Senegalese sailors board the amphibious dock landing ship
USS Fort McHenryNov. 6 as part of the Africa Partnership
Station. The ship is scheduled to bring international training
teams to Liberia, Ghana, Cameroon, Gabon and Sao Tome
and Principe, support more than 20 humanitarian assistance
projects, and host information exchanges and training during its seven-month deployment.
“The expectation under AFRICOM is that there is
going to be a very aggressive effort to deal with maritime
issues, because at the end of the day it’s an issue of empowering [African] security forces,” said Riva Levinson, managing director of KRL International, a Washington government affairs consulting group. Levinson represents Liberia
in Washington, one of the countries open to hosting the
United States as part of AFRICOM.
“If you go to these individual countries and ask
them if they want technical assistance, a lot of them are
focused on maritime security,” Levinson said.
Many of the international efforts to promote good governance, economic development, stability and security in
African nations have been affected by the corrosive effects
of illegal activities at sea. For example, Mozambique and
Tanzania typically lose more than $1 billion a year to illegal fishing, reef destruction and species depletion.
As a result of continuous dialog with African partners
during the past few years, the Navy has upped its focus
on West and Central Africa, increasing its presence from
just a few weeks in 2004 to continuous presence this
year. African nations requested help to develop capacity
to provide for their own safety and security.
“For two years, we have been on a voyage of discovery and building trust with our African partners,”
Winnefeld said. The deployment of the APS is “the culmination of that discovery.”
In November, the Navy deployed the USS Fort
McHenry, an amphibious dock landing ship, followed by
the HSV- 2 Swift, a high-speed vessel, to the oil-rich Gulf
of Guinea for seven months. APS is part of the Navy’s
Global Fleet Station initiative designed to provide a platform with the capacity and persistent presence to support regional training and collaboration.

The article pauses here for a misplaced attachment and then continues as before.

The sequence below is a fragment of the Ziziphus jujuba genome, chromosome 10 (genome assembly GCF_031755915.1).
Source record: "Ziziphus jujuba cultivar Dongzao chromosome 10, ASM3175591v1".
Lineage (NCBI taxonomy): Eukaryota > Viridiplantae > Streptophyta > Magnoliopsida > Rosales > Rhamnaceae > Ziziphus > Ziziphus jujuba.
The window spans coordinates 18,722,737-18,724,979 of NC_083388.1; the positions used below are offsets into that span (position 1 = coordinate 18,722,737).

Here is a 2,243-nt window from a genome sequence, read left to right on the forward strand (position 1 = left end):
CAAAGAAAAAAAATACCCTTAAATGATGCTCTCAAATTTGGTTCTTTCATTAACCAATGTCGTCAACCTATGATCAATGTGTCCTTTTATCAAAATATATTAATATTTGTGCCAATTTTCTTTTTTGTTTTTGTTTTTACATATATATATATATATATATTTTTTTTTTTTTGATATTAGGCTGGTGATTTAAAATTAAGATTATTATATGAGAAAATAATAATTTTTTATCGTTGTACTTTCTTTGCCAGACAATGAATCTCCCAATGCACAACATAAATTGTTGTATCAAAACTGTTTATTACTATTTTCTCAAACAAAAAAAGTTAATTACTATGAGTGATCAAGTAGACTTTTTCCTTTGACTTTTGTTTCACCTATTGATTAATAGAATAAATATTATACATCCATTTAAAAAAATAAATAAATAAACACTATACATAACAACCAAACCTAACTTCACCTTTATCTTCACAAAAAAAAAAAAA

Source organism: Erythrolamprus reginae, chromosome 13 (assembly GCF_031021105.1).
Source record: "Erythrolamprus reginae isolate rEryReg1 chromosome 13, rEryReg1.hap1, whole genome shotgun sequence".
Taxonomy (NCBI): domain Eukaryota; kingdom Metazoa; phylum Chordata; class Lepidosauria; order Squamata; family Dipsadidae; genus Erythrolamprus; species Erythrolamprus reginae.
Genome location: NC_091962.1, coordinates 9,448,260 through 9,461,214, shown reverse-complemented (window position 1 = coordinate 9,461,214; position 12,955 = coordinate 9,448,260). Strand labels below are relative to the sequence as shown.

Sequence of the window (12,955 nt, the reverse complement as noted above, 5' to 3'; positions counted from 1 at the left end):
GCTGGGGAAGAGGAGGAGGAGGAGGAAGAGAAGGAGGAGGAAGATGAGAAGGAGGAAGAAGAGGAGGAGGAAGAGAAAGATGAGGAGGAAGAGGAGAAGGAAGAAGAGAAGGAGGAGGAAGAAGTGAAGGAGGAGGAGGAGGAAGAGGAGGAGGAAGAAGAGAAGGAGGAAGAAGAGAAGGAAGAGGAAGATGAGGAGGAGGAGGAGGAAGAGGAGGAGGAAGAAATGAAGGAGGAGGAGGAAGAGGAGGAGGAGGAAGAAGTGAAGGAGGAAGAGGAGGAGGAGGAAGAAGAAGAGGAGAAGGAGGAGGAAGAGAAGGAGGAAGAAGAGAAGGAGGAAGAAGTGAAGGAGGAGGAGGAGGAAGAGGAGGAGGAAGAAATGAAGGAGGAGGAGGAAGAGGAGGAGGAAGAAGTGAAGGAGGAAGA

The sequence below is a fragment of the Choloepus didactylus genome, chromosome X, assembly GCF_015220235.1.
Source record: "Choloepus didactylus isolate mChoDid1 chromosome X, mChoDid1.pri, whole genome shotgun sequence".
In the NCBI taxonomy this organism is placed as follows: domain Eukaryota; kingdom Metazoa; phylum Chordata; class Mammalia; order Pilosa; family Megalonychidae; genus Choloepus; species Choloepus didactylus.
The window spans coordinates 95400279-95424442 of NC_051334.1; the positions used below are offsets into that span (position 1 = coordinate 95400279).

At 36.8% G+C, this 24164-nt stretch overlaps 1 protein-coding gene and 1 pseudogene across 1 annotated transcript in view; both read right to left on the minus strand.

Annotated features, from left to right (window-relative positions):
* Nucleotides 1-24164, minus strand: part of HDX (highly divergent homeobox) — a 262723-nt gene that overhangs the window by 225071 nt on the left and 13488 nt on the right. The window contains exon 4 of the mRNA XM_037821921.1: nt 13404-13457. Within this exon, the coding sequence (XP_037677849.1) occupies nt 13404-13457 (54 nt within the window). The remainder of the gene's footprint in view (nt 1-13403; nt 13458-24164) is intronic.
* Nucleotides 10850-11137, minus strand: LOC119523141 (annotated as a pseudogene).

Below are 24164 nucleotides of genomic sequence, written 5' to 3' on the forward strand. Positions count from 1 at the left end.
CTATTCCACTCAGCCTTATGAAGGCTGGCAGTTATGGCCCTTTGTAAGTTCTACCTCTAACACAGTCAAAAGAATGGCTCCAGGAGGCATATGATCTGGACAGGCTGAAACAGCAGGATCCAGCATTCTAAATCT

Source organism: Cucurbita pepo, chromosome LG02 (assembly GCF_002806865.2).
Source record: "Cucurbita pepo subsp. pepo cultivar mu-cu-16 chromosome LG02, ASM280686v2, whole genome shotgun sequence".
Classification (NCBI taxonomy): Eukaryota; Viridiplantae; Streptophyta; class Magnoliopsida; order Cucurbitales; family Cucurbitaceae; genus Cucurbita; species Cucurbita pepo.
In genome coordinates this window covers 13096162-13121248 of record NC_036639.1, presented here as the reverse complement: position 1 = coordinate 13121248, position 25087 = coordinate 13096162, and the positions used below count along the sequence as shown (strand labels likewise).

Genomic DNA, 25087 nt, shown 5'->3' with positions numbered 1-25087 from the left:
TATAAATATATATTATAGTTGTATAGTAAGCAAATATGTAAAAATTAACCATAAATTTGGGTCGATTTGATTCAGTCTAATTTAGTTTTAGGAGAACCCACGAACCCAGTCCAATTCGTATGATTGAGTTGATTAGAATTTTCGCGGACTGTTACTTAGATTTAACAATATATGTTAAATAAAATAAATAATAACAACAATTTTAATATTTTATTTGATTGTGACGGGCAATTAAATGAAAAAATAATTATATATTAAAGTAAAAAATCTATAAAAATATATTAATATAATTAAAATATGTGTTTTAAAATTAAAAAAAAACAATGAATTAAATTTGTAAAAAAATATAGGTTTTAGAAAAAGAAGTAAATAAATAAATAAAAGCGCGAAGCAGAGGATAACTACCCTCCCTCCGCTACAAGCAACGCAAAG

Embarked on Fort McHenry and Swift are training
teams from various Navy, Marine Corps and Coast
Guard commands, as well as staff from several European
military commands, including France, Britain, Spain,
Germany and Portugal. Also aboard are representatives
from the U.S. Agency for International Development,
State Department, the National Oceanographic and
Atmospheric Administration and nongovernment organizations, such as Project Hope.
The two ships are expected to make repeated visits to
Senegal, Liberia, Ghana, Cameroon, Gabon and Sao
Tome and Principe, while engagement opportunities
with other countries are also being explored. The effort
is principally aimed at building trust and sustaining
partnerships among African, European and U.S. partners from regional to national levels.
“It’s a Noah’s Ark of tremendous capability,” Winnefeld said, though adding that the Navy will only do what
the various African countries are asking it to do.
The maritime security needs of African nations come
in four categories, he said. They need to develop a cadre
of maritime professionals, as well as the supporting
infrastructure. They also have to learn how to establish
a domain awareness to understand what is happening
inside their territorial waters, and the enforcement
capability to go after illegal actors.
“We are trying to make sure African leaders understand why we are interested in Africa. … We are not
about building bases out there, we are trying to do our
part in trying to help a very challenging part of the
world help themselves,” Winnefeld said.
Regardless of the footprint determined for AFRICOM,
the United States will need a place from which to operate, likely a “floating platform,” Winnefeld said.
“Because of the tyranny of distance, you cannot be
onshore,” he said.
Meanwhile, APS will be an enduring effort,
“It is an incremental process to bring this kind of
capacity to the African partners,” he said, adding that
the Navy is in talks with European partners to see if
they are willing to take on the effort on a rotational
basis. “We do not care if it has a U.S. face or not.”
Just as the Navy has intensified its focus on Africa in
the past couple of years, the Marine Corps also has had a
heavy engagement on the continent, conducting at least
two major military training exercises a year. A Marine
Corps Forces Africa, with about 120 personnel, will be
stood up as soon as AFRICOM sets full swing next fall.
“Marines have an evolving understanding of the
roles they would play in Africa,” said Winnefeld.
Meanwhile Marine Forces Europe will continue its
exercises on the continent, said spokesman Gunnery
Sgt. Donald Preston. ■